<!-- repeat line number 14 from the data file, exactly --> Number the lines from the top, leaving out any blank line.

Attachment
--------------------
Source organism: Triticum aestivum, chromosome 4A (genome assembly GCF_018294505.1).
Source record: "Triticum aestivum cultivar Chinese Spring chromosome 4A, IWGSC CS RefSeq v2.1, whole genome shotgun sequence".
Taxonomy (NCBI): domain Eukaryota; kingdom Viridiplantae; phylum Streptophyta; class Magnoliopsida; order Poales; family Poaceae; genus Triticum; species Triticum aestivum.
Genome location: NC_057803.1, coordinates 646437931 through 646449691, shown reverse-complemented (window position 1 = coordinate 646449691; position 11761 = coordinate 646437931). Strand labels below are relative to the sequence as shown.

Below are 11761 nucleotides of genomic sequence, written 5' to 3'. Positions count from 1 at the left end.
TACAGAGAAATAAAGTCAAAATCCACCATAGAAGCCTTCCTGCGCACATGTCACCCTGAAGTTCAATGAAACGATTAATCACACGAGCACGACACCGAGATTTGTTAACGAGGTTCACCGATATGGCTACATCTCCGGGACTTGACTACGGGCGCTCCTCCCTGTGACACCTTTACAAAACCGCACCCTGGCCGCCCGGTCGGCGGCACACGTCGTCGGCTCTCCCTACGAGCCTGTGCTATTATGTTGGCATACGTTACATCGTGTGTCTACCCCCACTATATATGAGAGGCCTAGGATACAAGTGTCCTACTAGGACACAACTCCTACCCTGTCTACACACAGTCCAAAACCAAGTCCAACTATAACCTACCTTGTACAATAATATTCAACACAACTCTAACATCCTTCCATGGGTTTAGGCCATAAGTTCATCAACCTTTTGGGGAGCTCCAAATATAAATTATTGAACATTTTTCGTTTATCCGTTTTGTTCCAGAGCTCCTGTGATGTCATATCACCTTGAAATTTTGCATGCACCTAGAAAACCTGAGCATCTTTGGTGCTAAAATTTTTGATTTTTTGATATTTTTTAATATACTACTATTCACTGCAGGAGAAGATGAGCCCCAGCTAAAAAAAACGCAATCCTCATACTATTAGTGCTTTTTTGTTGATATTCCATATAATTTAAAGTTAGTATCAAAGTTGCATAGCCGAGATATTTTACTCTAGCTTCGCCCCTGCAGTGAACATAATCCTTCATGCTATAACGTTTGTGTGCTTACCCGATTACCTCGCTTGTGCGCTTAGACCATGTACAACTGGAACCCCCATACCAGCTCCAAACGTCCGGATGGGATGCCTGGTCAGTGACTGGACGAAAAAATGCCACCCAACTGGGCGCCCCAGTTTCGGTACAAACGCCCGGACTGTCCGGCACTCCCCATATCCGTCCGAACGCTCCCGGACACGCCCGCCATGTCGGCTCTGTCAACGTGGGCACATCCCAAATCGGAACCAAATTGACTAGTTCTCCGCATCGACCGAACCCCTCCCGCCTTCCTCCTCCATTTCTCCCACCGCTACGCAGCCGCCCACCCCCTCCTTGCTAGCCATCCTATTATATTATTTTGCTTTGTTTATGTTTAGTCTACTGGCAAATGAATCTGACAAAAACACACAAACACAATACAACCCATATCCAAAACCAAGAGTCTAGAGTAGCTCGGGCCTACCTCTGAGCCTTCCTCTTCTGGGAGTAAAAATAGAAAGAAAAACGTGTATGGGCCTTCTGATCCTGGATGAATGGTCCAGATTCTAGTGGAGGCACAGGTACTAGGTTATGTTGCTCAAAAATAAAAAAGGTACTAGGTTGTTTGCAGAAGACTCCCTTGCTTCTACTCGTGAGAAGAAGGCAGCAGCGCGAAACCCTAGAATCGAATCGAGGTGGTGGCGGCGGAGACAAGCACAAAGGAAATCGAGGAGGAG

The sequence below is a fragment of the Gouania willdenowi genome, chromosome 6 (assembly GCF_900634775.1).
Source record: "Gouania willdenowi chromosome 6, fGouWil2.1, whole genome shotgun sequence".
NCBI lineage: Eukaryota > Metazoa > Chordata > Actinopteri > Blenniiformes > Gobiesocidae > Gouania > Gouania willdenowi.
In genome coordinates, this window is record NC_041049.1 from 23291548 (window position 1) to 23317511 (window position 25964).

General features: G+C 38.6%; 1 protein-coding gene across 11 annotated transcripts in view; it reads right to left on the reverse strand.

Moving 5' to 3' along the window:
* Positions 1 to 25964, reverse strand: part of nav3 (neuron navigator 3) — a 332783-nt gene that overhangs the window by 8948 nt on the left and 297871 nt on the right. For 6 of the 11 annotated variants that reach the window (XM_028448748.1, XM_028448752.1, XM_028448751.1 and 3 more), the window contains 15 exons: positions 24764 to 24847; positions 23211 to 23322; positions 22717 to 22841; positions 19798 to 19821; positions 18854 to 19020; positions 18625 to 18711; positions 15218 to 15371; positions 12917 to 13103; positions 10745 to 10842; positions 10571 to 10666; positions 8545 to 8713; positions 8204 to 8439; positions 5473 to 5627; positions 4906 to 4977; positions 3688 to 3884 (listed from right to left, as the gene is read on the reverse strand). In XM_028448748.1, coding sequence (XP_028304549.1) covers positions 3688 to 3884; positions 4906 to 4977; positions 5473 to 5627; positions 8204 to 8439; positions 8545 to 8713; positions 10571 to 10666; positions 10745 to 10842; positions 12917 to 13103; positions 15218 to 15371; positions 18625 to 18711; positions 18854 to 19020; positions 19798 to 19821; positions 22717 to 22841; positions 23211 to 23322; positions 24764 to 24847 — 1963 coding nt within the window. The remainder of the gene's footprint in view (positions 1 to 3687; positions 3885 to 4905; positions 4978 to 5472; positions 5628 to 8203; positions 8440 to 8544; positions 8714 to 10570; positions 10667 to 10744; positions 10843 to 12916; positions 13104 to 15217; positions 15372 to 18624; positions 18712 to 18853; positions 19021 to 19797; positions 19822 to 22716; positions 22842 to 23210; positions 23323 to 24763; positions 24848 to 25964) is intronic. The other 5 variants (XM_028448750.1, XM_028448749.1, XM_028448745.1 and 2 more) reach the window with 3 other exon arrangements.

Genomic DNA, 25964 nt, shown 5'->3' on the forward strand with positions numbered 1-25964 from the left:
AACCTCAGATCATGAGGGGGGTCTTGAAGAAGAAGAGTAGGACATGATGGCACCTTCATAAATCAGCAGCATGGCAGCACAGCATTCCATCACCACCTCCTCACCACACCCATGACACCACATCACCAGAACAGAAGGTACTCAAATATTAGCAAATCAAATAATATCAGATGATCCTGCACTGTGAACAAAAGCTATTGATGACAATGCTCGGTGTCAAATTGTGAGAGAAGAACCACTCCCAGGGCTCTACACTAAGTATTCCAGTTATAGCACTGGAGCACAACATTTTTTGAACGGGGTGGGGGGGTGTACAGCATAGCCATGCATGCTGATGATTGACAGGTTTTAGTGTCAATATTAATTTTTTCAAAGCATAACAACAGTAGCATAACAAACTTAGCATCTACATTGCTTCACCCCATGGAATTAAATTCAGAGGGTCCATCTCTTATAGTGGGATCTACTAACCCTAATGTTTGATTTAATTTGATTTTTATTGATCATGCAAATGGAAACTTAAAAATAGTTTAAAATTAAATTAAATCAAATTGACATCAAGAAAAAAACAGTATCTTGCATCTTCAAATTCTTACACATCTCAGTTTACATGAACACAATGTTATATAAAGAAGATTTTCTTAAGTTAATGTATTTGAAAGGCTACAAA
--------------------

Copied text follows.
Genomic DNA, 25964 nt, shown 5'->3' on the forward strand with positions numbered 1-25964 from the left: